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Penn State Cyber Attacks Involved No Students, Faculty

by on May 16, 2015 5:30 AM

Penn State has released some new details about the two large-scale cyber attacks the university announced on Friday.

There are plenty of details university officials don't know about the hacks into the college of engineering's servers: who was behind the attacks? Why did they launch their cyber assault? What were they looking for?

But despite this uncertainty, university officials have ruled out a number of possibilities.

University leaders say they don't think anyone on the ground at Penn State helped with the attacks; no international faculty, staff or students are believed to have been involved in any way; and the attacks don't seem to be directly linked to any other hacks at other universities. 

Penn State Vice Provost of Information Technology Kevin Morooney says the next step in the university's recovery is already well underway. University staffers are currently overhauling the university's cyber security systems and implementing more aggressive security monitoring technologies.

Although an investigation into the computer break-ins traced one back to China, Penn State Provost Nick Jones is quick to stress that no Chinese members of the Penn State community are under suspicion. 

"Attribution for attacks like this can be very difficult from the victim's perspective," says Nick Bennet, senior manager of the Mandiant cyber security firm that's working with Penn State. "An attacker can hide hide where they're coming from."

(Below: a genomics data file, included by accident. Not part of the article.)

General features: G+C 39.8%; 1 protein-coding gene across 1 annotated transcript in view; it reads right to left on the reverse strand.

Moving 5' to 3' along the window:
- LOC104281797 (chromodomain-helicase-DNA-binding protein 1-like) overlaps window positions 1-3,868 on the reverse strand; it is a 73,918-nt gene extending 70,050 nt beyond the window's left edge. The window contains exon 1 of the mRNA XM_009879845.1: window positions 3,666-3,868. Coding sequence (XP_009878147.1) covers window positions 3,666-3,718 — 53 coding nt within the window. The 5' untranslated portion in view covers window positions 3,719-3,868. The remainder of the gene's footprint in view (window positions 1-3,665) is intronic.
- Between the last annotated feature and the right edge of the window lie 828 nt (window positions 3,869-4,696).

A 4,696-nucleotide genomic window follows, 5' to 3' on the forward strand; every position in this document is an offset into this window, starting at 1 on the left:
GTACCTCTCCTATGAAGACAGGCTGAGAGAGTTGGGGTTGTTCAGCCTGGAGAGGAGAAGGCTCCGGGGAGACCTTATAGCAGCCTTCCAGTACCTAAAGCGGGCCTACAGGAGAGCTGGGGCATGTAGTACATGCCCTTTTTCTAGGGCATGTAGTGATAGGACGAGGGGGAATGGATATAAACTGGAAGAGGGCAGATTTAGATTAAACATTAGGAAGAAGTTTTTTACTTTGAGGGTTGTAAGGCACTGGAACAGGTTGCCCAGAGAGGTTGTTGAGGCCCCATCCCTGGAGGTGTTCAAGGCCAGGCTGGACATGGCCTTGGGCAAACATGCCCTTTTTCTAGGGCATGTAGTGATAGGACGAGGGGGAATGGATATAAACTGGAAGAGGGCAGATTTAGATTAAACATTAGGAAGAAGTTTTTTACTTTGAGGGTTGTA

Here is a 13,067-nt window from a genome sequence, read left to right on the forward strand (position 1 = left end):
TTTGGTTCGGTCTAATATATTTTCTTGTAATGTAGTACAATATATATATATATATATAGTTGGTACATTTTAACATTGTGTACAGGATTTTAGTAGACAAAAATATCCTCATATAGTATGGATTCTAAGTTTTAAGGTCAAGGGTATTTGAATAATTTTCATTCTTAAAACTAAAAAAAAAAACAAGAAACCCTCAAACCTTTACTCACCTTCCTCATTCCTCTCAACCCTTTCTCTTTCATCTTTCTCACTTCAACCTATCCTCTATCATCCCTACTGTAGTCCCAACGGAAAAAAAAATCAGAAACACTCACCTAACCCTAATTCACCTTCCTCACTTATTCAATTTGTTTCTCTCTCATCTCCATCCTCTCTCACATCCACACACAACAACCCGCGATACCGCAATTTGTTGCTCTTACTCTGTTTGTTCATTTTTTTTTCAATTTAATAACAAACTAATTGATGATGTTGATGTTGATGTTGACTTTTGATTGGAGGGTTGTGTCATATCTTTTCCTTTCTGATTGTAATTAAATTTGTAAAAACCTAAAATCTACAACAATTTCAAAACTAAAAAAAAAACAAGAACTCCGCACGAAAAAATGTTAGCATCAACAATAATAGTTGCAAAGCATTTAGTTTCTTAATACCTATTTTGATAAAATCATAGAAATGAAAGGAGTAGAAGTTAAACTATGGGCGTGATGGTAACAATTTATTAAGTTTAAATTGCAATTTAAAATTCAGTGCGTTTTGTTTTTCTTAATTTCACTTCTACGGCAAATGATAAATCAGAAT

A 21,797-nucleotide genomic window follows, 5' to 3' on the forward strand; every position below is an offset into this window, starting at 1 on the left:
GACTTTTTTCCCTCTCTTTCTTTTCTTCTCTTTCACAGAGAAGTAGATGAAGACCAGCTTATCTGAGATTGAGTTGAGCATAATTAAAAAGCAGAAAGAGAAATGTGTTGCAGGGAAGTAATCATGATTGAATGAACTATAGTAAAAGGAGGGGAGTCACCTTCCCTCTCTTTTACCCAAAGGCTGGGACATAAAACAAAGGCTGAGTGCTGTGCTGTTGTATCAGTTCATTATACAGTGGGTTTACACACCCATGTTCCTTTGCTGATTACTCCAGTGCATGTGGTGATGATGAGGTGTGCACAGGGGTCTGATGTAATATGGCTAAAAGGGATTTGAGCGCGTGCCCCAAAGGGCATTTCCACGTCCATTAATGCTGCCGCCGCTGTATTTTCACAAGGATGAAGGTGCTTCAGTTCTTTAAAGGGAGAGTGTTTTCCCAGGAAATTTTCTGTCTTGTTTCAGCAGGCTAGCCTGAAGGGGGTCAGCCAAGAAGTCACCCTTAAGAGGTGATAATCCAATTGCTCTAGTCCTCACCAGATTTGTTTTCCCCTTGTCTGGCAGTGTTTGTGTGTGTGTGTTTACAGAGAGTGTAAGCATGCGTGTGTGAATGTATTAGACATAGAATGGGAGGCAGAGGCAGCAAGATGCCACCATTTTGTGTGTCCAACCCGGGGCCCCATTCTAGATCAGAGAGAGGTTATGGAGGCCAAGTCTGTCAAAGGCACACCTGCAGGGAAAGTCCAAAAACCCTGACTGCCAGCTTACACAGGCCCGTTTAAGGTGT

So even though university leaders and Mandiant staff know one attack originated in China, that's about all they can say for sure. They don't know if it was a single person, a group of people, a governmental organization or a private company. And when it comes to the second attack, they haven't even pinned down a location.

Penn State first learned about the attacks last November, after the FBI notified the university of the security breaches. University provost Nick Jones says the FBI did not disclose how it discovered the hacks, and Bennett adds that it's very common for agencies like the FBI to notice cyber attacks before the victims themselves.

Bennett says Penn State engineering was subject to two distinct attacks from two separate sources. One of the two attacks had gained access to the engineering network as early as September 2012, and the other gained access July 2014.

Although Bennett says there is no "direct evidence" that hackers stole anything other than user names and passwords, he was unable to speculate about what kinds of data they may have accessed. Some of the computers the hackers had access to contained research data and social security numbers. Anyone who may have had their information compromised has been notified.

"In other investigations we've done, we've seen attackers focus on things like engineering and aerospace technology in order to steal intellectual property," Bennett said, attempting to explain why only the college of engineering appears to have been affected.

Currently, the college of engineering network is completely offline. Faculty and researchers will be able to continue their work once the network goes live again in a few days. In the meantime, everyone with a connection to the college will have to change their password.

To learn more about the attacks or what you need to do if you're affiliated with the college of engineering, visit


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Michael Martin Garrett is a reporter and editor for who covers local government, the courts, the arts and writes the Keeping the Faith column. He's a Penn State alumnus, a published poet and the bassist in a local indie rock band.
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